When my rent went up $22, I thought — yikes, this is serious. Maybe I could realize that amount by lowering another bill — which, as you know, is practically impossible.
Turning off lights, taking cold showers and buying store-brand kitty kibble wouldn’t do it. I needed a dependable chunk every month.
The obvious source: my electronic bundle, which includes high-speed internet, land line and premium cable.
I’ve been a Time Warner customer for nine years. The service department must tag me an “86,” the broadcasting industry term for troublemaker. When something goes wrong, I want help NOW. And then I want a credit, the amount based on inconvenience, like missing the last five minutes of a Duke basketball game.
This works, folks. Try it.
However, after many complaints, I was told that my TV tastes locked me into a top-tier rate.
Time Warner, upon acquisition by Charter Communications in 2016, became Spectrum with much palaver — a word I discovered while watching “Downton Abbey” on PBS. Maybe things other than the logo changed.
Armed with my bill, I plowed through their answering machine filters, demanding a “representative” — that magic breakthrough word.
“Help!” I begged, intoning the tried-and-true little-old-lady-on-a-fixed-income ploy.
Happily, the rep and I spoke the same language, although I did miss being transported to the Mumbai set of “The Best Exotic Marigold Hotel.”
The customer service rep accessed my bill and went over it, item by item, confirming its excess: $223.49. Right away, she and I found an obsolete “service protection plan” at $4.95. As I suspected, cable TV was the chief culprit. Who wants to see animals eating each other alive? In the past, in order to get the channels I needed, others piggybacked. She explained that this requirement had been reworked but that I had been grandfathered in. Wasn’t I informed by mail? Maybe. I only open envelopes marked “Statement enclosed.”
After questioning me for 20 minutes, she came up with a solution that provided everything I needed for $187.15. Marvelous! However, the new lineup meant a different modem and other stuff costing $40. No problem.
The serviceman arrived at 8 a.m. on Saturday, as promised. He was polite, professional and very young. But isn’t everybody these days?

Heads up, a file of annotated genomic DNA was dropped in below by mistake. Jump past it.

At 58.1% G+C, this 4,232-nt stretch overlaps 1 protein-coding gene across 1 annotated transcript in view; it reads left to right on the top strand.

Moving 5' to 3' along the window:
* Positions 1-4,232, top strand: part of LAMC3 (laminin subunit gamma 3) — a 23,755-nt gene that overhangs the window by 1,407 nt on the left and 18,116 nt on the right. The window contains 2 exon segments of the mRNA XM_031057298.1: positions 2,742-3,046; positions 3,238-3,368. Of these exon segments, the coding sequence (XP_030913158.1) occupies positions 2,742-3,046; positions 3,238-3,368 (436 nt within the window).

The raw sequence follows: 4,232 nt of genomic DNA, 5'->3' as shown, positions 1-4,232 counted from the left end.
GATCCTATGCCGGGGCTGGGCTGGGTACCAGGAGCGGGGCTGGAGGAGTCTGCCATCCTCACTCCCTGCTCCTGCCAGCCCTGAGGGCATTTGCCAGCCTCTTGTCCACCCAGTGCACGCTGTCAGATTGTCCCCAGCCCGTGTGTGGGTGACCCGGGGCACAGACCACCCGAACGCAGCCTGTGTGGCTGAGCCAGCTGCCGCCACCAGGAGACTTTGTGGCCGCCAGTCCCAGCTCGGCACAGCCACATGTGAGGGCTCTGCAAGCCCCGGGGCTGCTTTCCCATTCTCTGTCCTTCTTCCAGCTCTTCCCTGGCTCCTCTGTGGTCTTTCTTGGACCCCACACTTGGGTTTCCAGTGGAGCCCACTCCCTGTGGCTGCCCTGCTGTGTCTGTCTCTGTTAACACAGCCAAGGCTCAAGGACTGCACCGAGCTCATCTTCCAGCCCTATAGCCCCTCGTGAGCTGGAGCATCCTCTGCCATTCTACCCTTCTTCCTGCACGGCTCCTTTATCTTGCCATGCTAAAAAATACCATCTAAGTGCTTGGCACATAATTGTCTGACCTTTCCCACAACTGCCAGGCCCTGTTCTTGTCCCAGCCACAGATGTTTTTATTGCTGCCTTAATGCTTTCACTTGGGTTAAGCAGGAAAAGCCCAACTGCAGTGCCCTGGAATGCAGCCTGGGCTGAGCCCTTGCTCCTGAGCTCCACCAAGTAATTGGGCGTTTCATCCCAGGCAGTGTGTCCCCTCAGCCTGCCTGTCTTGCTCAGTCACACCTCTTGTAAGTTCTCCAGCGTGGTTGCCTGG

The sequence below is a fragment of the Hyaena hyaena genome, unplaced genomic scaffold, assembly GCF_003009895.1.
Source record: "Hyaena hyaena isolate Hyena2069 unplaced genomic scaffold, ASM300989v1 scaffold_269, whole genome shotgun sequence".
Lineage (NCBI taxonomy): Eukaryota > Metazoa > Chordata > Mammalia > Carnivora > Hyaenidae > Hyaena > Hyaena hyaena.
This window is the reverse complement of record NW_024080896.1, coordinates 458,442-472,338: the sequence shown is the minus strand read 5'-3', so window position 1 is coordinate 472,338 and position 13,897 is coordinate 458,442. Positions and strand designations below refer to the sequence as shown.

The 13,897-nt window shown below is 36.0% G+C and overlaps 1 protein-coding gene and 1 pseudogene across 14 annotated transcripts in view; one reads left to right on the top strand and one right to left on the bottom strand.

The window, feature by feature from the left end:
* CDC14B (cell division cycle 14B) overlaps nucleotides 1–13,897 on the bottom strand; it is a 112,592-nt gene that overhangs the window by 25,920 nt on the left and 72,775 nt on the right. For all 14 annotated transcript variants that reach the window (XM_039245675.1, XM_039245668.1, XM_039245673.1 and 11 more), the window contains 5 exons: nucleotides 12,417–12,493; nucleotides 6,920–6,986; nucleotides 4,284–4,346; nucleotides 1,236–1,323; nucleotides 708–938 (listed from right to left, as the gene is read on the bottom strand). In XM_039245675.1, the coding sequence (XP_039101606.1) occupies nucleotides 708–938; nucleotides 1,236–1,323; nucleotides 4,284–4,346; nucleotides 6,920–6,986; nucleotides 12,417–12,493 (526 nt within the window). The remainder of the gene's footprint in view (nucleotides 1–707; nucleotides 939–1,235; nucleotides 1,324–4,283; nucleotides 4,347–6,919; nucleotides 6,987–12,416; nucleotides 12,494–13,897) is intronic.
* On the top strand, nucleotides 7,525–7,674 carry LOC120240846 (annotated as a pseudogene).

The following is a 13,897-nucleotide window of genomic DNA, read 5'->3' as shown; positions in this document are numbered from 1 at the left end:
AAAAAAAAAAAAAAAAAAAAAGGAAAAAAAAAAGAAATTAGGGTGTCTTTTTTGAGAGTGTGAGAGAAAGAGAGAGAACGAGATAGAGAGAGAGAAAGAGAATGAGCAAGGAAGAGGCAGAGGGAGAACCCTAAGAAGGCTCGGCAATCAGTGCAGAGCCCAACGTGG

Now, pay attention …
The modem included Wi-Fi, so I no longer needed a router, which he disconnected. Then he set up a new access code and password on my desktop and laptop.
My little bedroom TV — a nonsmart model circa 2007 with built-in DVD player — was, under the new regime, entitled to a cable box (not to be confused with the land line phone modem, in the same room). But after connecting the cable box, no picture. One port was dead. I almost suggested inserting a bit of aluminum foil to coax the connection.
Otherwise, I need a new bedroom TV, except ones with built-in DVDs are only available in antique shops. And I won’t give up those “Downton Abbey” DVDs, more effective than NyQuil.
The frightfully efficient, patently polite young technician managed to hide his disdain at my simplistic vocabulary and grasp of the situation. I almost offered him a cookie.
He stuck around until the new modem booted up, or whatever coaxed back the internet — my umbilical cord to the outside world. Then he packed up his wires and gadgets, showed me how to sign the paperwork (actually a cellphone screen) with my fingernail (caveman style) and explained how a bot (my word, not his, so I’m not a complete dodo) would call asking me to rate his service.
One slight problem, he said. The ratings go 1 to 10, with 10 being the best and one the worst. However, the system that records the ratings is not set up to recognize double digits, so if I press 10, it registers one.
I don’t think the poor guy understood my laughter. All the sophisticated hardware and software involved in this saga brought down by a machine that couldn’t count to 10.
Which raises a question: In this world of artificial intelligence, GPS, Mars rovers, Jupiter probes, MRIs, robotic surgery, virtual reality, smartphones, self-driving cars, streaming Netflix, Skype, avatars and emojis, is it expecting too much for all channels to be accessed by plugging the set into any wall outlet? No boxes, modems, routers, VCR options. One low price.
Heavens, no. Way too complicated. That’s what Wilbur and Orville said about the 440-seat Airbus; what Hippocrates said about organ transplants; what Ptolemy said about a moon landing. Not to mention what I said about lowering my cable bill.
Let’s see. My calculator app reports that after $40 for the new modem is absorbed, my monthly Spectrum bill should be $36.34 less than before — and I only needed $22 to cover the rent increase.
That means I’m $14.34 ahead after only 20 minutes’ effort. Adds up to $172.08 a year — hardly a fortune, but not bad for a slingshot-wielding little-old-lady-on-fixed-income facing down the country’s most powerful communications giant, eh?
Contact Deborah Salomon at firstname.lastname@example.org.